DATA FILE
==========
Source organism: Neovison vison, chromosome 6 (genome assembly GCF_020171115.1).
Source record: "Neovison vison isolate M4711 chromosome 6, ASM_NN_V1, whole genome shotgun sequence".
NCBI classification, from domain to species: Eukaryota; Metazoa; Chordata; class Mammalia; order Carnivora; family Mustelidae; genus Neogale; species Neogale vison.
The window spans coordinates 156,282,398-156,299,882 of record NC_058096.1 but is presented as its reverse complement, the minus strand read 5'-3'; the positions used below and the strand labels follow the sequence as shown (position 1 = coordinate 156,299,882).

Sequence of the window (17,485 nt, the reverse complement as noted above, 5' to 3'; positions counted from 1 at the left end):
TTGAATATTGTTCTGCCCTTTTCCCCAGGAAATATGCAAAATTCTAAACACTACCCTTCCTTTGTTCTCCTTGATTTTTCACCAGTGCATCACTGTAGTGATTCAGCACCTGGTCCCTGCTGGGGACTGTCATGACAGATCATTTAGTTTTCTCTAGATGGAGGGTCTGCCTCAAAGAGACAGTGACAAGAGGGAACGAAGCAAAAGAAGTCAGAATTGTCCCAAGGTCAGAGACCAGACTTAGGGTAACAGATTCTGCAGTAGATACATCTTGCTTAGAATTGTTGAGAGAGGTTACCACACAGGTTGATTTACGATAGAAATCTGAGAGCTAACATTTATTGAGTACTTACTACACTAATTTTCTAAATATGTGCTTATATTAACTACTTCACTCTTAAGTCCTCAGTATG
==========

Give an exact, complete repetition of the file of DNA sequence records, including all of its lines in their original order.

Source organism: Neovison vison, chromosome 6 (genome assembly GCF_020171115.1).
Source record: "Neovison vison isolate M4711 chromosome 6, ASM_NN_V1, whole genome shotgun sequence".
NCBI classification, from domain to species: Eukaryota; Metazoa; Chordata; class Mammalia; order Carnivora; family Mustelidae; genus Neogale; species Neogale vison.
The window spans coordinates 156,282,398-156,299,882 of record NC_058096.1 but is presented as its reverse complement, the minus strand read 5'-3'; the positions used below and the strand labels follow the sequence as shown (position 1 = coordinate 156,299,882).

Sequence of the window (17,485 nt, the reverse complement as noted above, 5' to 3'; positions counted from 1 at the left end):
TTGAATATTGTTCTGCCCTTTTCCCCAGGAAATATGCAAAATTCTAAACACTACCCTTCCTTTGTTCTCCTTGATTTTTCACCAGTGCATCACTGTAGTGATTCAGCACCTGGTCCCTGCTGGGGACTGTCATGACAGATCATTTAGTTTTCTCTAGATGGAGGGTCTGCCTCAAAGAGACAGTGACAAGAGGGAACGAAGCAAAAGAAGTCAGAATTGTCCCAAGGTCAGAGACCAGACTTAGGGTAACAGATTCTGCAGTAGATACATCTTGCTTAGAATTGTTGAGAGAGGTTACCACACAGGTTGATTTACGATAGAAATCTGAGAGCTAACATTTATTGAGTACTTACTACACTAATTTTCTAAATATGTGCTTATATTAACTACTTCACTCTTAAGTCCTCAGTATG